I’m going to recklessly throw this out there: My name is Zara Barrie, and I’m woefully terrified of the prospect of being vulnerable to another human being.
I don’t this makes me cool. I don’t think it makes me tough. I don’t think it provides me with an even mildly mysterious edge.
In fact, on the contrary, I look at it as a giant, bright red warning flag wildly waving itself above my head.
Allow me to disclaim: I’m an extremely vulnerable entity. In fact, most days when I wake up, I feel like the most vulnerable creature ever to grace the planet.
But that doesn’t mean I want to let you know that.
Isn’t that the way it usually goes? The more deeply sensitive you are, the further the knife cuts when pain is inflicted upon you, so you take great measures to ensure your walls are extra high?
Some people fear rats. Others have hardcore, staunch, ever-pressing fears of spiders creeping into their beds in the darkness without them even noticing.
Some people are afraid of being confined in a packed subway car or are racked by nerves the moment they find themselves on an empty street on the Lower East Side come nightfall.
Some people are overcome with electric shocks of anxiety when they are stuck in a large crowd of sweaty 20-somethings at a drug-frenzied music festival.
I have a dear friend who is so sorely afraid of other people’s bare feet; she refuses to date anyone who would dare to wear open-toed shoes.
My brother feels jittery in the presence of clowns. My mother is terrified of the movie “The Exorcist” and won’t even let me utter the title of the movie aloud while under of her roof.
We are all afraid of something.
While I’m notorious for and outspoken about my irrational, sweeping fears of furry raccoons (it was painful to even WRITE those two fatal words) — I’m quiet and guarded about my issue with vulnerability.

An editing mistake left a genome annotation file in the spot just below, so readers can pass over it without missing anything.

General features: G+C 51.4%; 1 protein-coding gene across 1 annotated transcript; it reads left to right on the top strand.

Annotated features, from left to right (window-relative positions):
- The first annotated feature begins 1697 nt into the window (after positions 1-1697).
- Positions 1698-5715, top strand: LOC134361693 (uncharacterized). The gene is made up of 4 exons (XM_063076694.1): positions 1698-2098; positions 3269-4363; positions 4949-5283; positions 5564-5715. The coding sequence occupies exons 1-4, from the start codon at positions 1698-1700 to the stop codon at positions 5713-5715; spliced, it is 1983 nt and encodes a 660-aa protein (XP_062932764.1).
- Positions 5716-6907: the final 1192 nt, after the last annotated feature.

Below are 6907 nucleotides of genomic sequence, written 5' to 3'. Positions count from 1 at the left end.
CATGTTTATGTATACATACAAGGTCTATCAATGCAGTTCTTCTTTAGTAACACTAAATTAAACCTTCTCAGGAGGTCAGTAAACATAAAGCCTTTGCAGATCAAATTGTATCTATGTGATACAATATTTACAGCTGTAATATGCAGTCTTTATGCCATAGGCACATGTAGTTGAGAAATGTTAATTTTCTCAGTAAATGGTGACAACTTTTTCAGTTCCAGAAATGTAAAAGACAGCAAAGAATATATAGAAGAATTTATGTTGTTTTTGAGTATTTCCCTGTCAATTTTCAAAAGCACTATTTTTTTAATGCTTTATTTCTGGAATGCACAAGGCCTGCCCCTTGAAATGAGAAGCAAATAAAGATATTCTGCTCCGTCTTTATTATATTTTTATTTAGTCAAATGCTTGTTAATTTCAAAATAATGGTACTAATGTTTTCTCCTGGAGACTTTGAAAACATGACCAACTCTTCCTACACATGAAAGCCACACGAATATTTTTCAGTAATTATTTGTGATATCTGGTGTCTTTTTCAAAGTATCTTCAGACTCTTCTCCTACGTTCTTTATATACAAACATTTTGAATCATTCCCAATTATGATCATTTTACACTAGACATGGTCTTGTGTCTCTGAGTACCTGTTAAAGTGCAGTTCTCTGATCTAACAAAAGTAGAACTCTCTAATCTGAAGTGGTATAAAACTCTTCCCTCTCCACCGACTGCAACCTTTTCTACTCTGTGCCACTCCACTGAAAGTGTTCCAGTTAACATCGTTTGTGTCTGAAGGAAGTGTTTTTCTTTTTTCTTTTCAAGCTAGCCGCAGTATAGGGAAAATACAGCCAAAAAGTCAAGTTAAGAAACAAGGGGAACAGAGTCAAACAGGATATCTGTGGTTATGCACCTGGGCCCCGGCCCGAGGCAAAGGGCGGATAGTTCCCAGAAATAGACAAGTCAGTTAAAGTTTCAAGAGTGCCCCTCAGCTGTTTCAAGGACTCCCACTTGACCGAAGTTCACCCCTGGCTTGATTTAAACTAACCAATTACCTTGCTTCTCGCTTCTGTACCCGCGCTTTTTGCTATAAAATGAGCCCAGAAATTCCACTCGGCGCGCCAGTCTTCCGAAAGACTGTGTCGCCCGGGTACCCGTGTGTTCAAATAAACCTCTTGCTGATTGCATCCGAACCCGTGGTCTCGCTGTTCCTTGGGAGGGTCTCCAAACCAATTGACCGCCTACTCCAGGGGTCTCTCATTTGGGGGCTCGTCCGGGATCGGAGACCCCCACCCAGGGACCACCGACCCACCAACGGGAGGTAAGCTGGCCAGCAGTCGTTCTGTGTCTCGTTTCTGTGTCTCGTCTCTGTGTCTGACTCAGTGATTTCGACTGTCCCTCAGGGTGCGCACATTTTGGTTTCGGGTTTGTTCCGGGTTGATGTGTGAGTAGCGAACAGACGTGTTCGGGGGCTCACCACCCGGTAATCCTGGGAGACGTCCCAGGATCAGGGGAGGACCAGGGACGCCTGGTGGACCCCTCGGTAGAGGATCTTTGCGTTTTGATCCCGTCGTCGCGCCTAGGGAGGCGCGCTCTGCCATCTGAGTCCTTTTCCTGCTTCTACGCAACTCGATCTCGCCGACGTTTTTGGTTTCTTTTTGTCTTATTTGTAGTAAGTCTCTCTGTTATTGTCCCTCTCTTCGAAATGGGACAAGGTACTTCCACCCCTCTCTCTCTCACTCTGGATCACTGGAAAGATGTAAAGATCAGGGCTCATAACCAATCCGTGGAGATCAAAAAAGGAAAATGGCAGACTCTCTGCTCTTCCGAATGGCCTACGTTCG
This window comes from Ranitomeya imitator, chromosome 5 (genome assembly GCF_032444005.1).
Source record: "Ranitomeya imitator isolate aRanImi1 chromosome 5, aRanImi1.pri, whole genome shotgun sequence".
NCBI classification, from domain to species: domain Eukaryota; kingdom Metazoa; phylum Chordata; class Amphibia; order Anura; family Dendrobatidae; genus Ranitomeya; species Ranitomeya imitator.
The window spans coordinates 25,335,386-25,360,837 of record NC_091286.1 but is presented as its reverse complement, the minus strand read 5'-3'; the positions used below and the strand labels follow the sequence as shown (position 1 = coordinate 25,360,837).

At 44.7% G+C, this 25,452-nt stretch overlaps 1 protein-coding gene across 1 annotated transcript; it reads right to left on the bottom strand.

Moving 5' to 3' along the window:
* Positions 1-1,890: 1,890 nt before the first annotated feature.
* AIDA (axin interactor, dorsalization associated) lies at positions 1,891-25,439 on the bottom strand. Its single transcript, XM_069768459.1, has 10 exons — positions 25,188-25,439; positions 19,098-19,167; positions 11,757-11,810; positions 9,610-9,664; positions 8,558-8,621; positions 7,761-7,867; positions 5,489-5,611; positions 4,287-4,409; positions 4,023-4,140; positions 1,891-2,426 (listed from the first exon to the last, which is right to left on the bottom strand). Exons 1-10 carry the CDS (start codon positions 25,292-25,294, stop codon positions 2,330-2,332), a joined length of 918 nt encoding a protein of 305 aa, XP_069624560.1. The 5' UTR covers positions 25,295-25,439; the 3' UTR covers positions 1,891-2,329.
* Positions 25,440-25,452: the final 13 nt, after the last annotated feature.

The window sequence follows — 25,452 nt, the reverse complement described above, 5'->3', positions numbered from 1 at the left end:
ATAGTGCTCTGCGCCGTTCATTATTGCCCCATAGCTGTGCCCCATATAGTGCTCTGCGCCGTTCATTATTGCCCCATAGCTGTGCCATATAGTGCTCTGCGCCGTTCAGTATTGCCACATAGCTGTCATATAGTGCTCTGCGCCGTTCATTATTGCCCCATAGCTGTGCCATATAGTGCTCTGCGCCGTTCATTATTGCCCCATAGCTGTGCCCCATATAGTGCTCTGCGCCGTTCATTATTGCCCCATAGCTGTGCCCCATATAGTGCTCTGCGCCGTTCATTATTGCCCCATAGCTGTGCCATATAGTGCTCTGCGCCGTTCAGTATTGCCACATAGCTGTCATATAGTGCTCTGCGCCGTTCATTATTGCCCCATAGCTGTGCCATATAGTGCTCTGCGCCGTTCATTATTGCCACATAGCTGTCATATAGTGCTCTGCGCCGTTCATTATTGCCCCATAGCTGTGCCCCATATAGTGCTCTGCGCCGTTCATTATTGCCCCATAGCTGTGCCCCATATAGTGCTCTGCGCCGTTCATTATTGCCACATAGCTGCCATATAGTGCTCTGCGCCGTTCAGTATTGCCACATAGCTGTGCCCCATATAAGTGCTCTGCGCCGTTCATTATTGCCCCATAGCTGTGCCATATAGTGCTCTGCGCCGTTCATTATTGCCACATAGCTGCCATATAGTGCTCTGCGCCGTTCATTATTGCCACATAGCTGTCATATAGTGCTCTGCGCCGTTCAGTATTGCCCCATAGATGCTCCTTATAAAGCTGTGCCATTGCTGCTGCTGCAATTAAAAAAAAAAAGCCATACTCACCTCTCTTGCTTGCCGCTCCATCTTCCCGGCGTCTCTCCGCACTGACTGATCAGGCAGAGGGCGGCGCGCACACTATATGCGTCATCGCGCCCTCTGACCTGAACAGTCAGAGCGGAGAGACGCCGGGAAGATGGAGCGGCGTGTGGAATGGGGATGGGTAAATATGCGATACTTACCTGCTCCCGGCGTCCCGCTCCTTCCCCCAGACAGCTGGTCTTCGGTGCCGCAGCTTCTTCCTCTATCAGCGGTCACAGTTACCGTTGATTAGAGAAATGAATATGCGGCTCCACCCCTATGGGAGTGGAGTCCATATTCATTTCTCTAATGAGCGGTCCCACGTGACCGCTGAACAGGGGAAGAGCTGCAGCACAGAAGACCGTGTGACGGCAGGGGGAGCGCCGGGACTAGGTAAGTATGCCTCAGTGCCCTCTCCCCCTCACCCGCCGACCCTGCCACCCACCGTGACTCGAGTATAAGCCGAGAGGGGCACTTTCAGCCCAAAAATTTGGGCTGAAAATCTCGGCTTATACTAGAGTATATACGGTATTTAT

After all, aren’t women supposed to be seen as these carefree, open-hearted, free-spirited entities?
I’m afraid to be vulnerable, and I’m afraid you will see I’m afraid to be vulnerable.
Because boys are the ones who are supposed to have issues exposing their softer side. Not girls.
I’m not sure where the root of this fear is derived from, but I do know it’s all too often the very thing that stops me from getting truly close to anyone, especially when it comes to the ever-complex world of love.
I crave a true, honest, deep, raw and impenetrable LOVE just like every other 20-something female making her own way in the world. I’m more ready for it than I’ve ever been. I actually want it.
Except I have this horrendous habit I can’t seem to shake: As soon as I get close to a partner, as soon as someone starts to crack through the surface and break into the raw realness — I run.
Maybe it’s because exposing those wounds is what makes the pain set in. And I, like many a girl of the modern world, am a chronic avoider of feeling unpleasant feels.
I’m not alone in my all-consuming unease of this unsafe, unfamiliar feeling of vulnerability. In fact, a ton of my girlfriends are tethered by the same phobia — it’s fear that reverberates throughout our generation. And the end results aren’t pretty.
Because the truth is this: How can we have deep and meaningful relationships if we don’t let anyone get too close?